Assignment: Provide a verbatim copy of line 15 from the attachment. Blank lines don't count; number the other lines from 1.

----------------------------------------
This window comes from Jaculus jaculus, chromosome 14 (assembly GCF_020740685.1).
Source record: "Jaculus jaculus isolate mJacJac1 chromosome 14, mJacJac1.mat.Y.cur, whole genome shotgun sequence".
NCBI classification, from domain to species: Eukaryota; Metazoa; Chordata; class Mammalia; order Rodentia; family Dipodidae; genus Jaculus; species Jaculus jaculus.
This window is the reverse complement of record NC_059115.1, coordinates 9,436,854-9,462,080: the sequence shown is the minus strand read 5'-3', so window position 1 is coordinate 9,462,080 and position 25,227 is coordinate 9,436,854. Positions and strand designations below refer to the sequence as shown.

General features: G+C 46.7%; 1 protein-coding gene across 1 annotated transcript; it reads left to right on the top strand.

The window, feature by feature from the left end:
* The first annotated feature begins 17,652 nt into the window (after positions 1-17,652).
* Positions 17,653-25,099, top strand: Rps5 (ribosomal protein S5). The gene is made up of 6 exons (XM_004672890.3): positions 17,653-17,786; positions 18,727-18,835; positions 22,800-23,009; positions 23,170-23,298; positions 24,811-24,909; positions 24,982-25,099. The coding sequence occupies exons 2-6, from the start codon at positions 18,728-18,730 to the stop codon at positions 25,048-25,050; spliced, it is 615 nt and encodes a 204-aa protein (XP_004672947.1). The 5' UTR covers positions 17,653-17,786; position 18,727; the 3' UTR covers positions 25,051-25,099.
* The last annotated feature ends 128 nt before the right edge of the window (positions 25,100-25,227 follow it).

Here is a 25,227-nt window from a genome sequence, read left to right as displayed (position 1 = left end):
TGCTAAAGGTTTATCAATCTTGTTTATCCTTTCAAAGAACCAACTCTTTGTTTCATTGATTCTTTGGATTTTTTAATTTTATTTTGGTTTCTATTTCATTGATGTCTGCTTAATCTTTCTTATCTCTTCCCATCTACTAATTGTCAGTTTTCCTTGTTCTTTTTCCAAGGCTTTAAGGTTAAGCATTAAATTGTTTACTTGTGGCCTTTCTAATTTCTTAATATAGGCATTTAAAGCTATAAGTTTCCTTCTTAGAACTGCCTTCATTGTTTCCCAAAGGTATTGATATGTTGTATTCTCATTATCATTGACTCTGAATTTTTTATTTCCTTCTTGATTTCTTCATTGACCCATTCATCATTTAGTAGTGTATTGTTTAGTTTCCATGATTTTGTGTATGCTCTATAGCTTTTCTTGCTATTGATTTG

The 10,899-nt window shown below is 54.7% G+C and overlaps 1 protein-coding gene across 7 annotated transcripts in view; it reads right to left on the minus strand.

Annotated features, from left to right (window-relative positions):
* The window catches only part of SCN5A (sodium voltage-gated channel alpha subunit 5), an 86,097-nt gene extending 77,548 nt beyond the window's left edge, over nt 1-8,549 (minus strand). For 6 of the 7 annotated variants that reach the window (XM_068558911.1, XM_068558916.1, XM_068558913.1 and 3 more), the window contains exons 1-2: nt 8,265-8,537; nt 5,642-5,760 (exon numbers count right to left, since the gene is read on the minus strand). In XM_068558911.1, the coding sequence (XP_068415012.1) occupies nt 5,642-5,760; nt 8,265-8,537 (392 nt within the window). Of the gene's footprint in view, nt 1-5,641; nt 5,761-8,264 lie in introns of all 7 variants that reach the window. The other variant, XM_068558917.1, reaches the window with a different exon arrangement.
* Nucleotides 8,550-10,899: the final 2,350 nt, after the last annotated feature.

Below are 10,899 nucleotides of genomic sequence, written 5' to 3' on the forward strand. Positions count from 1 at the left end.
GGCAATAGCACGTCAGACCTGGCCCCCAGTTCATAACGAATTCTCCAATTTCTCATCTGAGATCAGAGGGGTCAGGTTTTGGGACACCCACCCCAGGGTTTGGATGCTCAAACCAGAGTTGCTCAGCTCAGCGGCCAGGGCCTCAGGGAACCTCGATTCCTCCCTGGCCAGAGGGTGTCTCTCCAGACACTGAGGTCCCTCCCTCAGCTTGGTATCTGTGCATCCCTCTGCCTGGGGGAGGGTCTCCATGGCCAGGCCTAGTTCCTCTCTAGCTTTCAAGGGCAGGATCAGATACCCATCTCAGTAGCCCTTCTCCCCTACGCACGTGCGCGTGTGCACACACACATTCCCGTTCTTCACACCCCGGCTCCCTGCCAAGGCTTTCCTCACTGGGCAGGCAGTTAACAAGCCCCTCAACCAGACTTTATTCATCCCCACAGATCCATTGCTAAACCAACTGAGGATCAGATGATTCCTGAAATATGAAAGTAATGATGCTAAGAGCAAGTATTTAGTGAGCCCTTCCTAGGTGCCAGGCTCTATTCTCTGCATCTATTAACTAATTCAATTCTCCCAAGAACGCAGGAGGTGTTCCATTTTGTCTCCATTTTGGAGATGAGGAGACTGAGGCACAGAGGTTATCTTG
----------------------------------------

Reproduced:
* Nucleotides 8,550-10,899: the final 2,350 nt, after the last annotated feature.